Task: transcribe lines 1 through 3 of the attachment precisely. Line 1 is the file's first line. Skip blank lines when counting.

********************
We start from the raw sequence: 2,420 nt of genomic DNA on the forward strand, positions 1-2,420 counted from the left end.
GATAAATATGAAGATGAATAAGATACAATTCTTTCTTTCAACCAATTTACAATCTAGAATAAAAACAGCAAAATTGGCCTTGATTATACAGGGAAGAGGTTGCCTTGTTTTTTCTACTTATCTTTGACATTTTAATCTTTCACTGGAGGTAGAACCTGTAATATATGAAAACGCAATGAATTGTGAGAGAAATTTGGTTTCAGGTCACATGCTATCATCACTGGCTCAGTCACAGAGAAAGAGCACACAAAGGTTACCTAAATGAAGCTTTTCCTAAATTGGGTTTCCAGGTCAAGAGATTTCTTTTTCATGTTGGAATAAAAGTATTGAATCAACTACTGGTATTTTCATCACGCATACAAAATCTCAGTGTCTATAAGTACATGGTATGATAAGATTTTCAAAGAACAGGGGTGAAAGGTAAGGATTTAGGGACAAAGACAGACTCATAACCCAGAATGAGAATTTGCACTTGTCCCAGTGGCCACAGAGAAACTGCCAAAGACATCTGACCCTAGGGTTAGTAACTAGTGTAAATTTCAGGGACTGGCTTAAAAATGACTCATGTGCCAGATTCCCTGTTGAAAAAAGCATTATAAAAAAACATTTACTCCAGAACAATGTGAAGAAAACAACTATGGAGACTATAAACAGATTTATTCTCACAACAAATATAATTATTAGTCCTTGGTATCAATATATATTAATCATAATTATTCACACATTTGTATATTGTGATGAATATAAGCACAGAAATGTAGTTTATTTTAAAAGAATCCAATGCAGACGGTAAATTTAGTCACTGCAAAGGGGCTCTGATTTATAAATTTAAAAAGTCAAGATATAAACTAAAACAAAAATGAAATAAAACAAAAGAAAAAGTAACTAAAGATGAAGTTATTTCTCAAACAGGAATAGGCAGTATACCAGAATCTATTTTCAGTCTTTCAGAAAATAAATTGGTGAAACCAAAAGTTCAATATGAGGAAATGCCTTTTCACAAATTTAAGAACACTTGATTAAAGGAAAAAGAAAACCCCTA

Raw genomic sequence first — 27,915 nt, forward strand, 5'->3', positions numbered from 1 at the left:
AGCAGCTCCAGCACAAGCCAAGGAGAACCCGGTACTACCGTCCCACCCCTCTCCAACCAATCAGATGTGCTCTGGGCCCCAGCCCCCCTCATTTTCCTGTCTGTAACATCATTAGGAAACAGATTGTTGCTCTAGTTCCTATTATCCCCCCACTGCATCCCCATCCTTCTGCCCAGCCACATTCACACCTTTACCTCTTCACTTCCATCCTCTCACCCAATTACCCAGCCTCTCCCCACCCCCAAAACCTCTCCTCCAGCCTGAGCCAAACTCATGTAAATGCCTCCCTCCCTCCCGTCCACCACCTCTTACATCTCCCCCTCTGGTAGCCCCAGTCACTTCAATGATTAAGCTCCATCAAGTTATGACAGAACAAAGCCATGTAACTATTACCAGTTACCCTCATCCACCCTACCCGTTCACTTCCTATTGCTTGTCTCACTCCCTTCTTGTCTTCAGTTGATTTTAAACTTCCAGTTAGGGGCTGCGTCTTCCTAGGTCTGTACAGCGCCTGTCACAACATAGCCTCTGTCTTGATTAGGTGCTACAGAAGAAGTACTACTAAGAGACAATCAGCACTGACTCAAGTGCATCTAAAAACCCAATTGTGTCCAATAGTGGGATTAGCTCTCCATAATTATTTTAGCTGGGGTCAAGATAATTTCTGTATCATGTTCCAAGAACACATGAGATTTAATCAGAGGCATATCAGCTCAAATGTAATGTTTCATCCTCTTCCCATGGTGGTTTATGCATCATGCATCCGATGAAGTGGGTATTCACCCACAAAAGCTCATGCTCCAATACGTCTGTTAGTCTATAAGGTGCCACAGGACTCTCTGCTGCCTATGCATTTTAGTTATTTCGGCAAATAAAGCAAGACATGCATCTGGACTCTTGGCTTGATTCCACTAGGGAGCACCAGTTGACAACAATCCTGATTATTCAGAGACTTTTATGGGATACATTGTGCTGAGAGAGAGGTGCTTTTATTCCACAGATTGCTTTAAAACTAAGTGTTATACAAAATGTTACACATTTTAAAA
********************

We start from the raw sequence: 2,420 nt of genomic DNA on the forward strand, positions 1-2,420 counted from the left end.
GATAAATATGAAGATGAATAAGATACAATTCTTTCTTTCAACCAATTTACAATCTAGAATAAAAACAGCAAAATTGGCCTTGATTATACAGGGAAGAGGTTGCCTTGTTTTTTCTACTTATCTTTGACATTTTAATCTTTCACTGGAGGTAGAACCTGTAATATATGAAAACGCAATGAATTGTGAGAGAAATTTGGTTTCAGGTCACATGCTATCATCACTGGCTCAGTCACAGAGAAAGAGCACACAAAGGTTACCTAAATGAAGCTTTTCCTAAATTGGGTTTCCAGGTCAAGAGATTTCTTTTTCATGTTGGAATAAAAGTATTGAATCAACTACTGGTATTTTCATCACGCATACAAAATCTCAGTGTCTATAAGTACATGGTATGATAAGATTTTCAAAGAACAGGGGTGAAAGGTAAGGATTTAGGGACAAAGACAGACTCATAACCCAGAATGAGAATTTGCACTTGTCCCAGTGGCCACAGAGAAACTGCCAAAGACATCTGACCCTAGGGTTAGTAACTAGTGTAAATTTCAGGGACTGGCTTAAAAATGACTCATGTGCCAGATTCCCTGTTGAAAAAAGCATTATAAAAAAACATTTACTCCAGAACAATGTGAAGAAAACAACTATGGAGACTATAAACAGATTTATTCTCACAACAAATATAATTATTAGTCCTTGGTATCAATATATATTAATCATAATTATTCACACATTTGTATATTGTGATGAATATAAGCACAGAAATGTAGTTTATTTTAAAAGAATCCAATGCAGACGGTAAATTTAGTCACTGCAAAGGGGCTCTGATTTATAAATTTAAAAAGTCAAGATATAAACTAAAACAAAAATGAAATAAAACAAAAGAAAAAGTAACTAAAGATGAAGTTATTTCTCAAACAGGAATAGGCAGTATACCAGAATCTATTTTCAGTCTTTCAGAAAATAAATTGGTGAAACCAAAAGTTCAATATGAGGAAATGCCTTTTCACAAATTTAAGAACACTTGATTAAAGGAAAAAGAAAACCCCTA

Raw genomic sequence first — 27,915 nt, forward strand, 5'->3', positions numbered from 1 at the left: